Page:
lUiildinft oory lighted, poorly rcntilatcd. in frightfully
dilapidated condition, and irithout xanitary accommoda
tion. Children forced to sit three at a desk, interfering tcith
.study and ordinary comfort.
Wider xnpply fnrnixhed by one small tap, and one tin
di itikiny-cnp nxctl for entire school.
Another building, a few feet away, the gathering-place
of hoodlum and used at night for immoral purpose.
Manoa residents, complaining in rain of 'rccoltitig -t'on-dilions.
now hare taken the matter up through the improve
ment club and dona ml that the school aathoritics make a
change for the better.
Stirred by intolerable conditions at
the Manoa school, residents of the
valley have carried the campaign for
relief to the Manoa Improvement
Club and last Monday niht a com
mittPR was named to fake u; the
matter of getting a new stntc ure. jvien and women alike are empnatic in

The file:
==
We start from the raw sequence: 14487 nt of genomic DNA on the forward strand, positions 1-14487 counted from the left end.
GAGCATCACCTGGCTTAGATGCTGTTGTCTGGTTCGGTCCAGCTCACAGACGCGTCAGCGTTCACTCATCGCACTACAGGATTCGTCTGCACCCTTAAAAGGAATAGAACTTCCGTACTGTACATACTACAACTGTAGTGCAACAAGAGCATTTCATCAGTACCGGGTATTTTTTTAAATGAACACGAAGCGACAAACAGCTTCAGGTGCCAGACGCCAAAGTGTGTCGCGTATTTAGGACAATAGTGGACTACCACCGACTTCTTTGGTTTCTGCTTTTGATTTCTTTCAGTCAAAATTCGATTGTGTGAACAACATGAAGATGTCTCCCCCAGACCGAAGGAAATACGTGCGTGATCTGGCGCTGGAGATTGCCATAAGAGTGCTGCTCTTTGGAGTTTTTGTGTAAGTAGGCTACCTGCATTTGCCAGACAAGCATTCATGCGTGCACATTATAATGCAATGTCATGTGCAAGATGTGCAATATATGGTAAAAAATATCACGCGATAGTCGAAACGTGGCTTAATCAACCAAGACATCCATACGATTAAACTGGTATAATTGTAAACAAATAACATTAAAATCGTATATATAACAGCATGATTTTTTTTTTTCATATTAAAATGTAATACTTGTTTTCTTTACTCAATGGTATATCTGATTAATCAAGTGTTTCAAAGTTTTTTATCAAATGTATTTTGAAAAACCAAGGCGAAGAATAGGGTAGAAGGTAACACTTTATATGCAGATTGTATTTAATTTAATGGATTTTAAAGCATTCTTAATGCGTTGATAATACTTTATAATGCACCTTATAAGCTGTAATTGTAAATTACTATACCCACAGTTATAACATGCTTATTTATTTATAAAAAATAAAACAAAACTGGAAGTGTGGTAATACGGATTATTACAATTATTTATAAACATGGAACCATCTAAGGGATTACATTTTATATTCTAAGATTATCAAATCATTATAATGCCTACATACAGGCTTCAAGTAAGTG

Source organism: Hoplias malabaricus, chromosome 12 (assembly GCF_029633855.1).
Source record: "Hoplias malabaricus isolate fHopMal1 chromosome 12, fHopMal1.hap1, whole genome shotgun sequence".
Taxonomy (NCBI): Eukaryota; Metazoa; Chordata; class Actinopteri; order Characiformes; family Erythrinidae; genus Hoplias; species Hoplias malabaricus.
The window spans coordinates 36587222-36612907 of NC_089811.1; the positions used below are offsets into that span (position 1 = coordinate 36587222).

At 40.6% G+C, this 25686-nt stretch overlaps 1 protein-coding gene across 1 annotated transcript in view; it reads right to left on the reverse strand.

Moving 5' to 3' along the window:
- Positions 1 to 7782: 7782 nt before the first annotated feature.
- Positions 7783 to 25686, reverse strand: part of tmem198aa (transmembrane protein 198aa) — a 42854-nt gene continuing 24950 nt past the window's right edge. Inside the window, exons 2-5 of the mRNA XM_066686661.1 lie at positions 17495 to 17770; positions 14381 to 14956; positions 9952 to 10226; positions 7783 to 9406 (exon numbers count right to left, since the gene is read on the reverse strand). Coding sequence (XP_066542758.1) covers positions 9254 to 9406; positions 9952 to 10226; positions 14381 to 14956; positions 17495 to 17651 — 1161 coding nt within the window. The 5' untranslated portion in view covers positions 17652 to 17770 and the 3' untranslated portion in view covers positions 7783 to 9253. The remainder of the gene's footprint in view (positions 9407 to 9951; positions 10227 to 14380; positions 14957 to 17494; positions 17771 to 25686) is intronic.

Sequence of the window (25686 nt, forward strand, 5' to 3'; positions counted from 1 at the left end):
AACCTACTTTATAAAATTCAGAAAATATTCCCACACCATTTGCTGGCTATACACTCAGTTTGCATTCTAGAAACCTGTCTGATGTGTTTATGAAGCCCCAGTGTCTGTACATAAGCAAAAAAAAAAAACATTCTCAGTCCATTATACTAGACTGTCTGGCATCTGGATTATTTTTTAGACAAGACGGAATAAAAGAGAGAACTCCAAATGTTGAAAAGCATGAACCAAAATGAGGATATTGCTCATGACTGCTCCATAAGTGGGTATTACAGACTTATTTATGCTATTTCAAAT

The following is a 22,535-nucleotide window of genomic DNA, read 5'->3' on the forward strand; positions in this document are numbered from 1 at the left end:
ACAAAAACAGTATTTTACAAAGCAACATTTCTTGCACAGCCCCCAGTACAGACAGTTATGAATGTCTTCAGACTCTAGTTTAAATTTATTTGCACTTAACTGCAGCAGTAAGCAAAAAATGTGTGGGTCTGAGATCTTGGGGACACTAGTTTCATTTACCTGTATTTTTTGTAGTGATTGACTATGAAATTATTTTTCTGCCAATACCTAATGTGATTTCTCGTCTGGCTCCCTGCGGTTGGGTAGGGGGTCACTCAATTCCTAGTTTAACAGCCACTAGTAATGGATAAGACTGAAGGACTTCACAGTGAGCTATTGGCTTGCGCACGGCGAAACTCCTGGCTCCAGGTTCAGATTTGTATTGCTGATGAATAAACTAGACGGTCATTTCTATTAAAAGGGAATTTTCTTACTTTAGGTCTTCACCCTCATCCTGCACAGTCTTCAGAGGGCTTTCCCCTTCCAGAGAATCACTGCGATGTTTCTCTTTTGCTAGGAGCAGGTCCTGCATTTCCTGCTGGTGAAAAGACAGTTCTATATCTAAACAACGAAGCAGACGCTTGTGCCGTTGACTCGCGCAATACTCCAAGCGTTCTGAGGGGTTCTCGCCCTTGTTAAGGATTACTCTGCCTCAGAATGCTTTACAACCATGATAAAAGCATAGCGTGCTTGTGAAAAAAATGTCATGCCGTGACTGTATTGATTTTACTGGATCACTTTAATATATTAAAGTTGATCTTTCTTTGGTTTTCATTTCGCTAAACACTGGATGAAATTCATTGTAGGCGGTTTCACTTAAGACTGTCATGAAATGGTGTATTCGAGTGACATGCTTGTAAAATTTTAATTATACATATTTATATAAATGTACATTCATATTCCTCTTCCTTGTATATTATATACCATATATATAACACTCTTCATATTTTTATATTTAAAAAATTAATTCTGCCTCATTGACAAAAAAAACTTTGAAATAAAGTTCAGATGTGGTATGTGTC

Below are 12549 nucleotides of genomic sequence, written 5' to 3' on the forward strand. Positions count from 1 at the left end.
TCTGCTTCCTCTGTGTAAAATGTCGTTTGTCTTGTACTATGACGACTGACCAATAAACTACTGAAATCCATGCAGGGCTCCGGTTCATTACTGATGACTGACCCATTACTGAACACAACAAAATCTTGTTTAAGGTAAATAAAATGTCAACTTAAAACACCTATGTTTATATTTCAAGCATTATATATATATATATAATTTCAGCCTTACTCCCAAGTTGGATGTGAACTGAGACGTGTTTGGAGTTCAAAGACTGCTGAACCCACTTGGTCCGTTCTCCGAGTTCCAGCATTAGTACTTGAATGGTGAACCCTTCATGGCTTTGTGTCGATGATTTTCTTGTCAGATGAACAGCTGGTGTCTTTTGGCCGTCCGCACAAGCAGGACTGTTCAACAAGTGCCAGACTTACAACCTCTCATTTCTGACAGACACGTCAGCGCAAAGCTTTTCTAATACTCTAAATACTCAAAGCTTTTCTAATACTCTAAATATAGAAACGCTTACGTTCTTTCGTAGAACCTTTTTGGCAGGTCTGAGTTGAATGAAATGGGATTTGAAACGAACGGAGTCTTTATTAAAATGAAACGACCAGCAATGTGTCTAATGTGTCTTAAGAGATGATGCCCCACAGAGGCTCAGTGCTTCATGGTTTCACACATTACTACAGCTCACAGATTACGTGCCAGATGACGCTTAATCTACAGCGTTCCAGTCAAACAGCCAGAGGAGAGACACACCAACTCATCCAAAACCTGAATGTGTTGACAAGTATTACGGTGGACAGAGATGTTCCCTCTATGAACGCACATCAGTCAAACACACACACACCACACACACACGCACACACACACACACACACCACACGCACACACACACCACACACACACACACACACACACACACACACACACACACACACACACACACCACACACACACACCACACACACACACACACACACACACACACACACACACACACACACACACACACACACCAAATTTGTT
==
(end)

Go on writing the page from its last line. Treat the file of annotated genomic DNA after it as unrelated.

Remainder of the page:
The committee is composed of C. H. ! their condemnation of present con
Cere, A. W. Meyer, Ceorge Engle andjditions. In fact, several prominent
Miss Rose Davison. j women of the valley are foremost in
Overcrowding, lack of sanitary ar- the campaign for improvement,
rangenients, surroundings tending to The school building is located on
Hee-mrie the nunils. a buildine that is East Manoa road, two blocks from
unsafe and s-o dilapidated that rain
can beat through the windows, are
some ot the conditions from which
Manoa. on behalf of the school
Keeping faith to the Nipponese cus
tcni of participating in no public cele
1 ration during the yea" following the
death of their emperor, the Japanese
c.l Honolulu have decided to take no
conspicuous part in the big evening
purade here on Washington's Birthay
pnd that affair, in which the local Jap
anese colony has always playtd a
pamineiit and picturesque part in
former years is to be conspicuous by
its absence next month.
Taken Up By
.t -i-
J .
uletnre - left- shews the anniber f :
No Funds, And Sup
children of the valley, is demanding
relief .
A reporter for the Star-Bulletin
spent a large part of yesterday in in
vestigating the school conditions and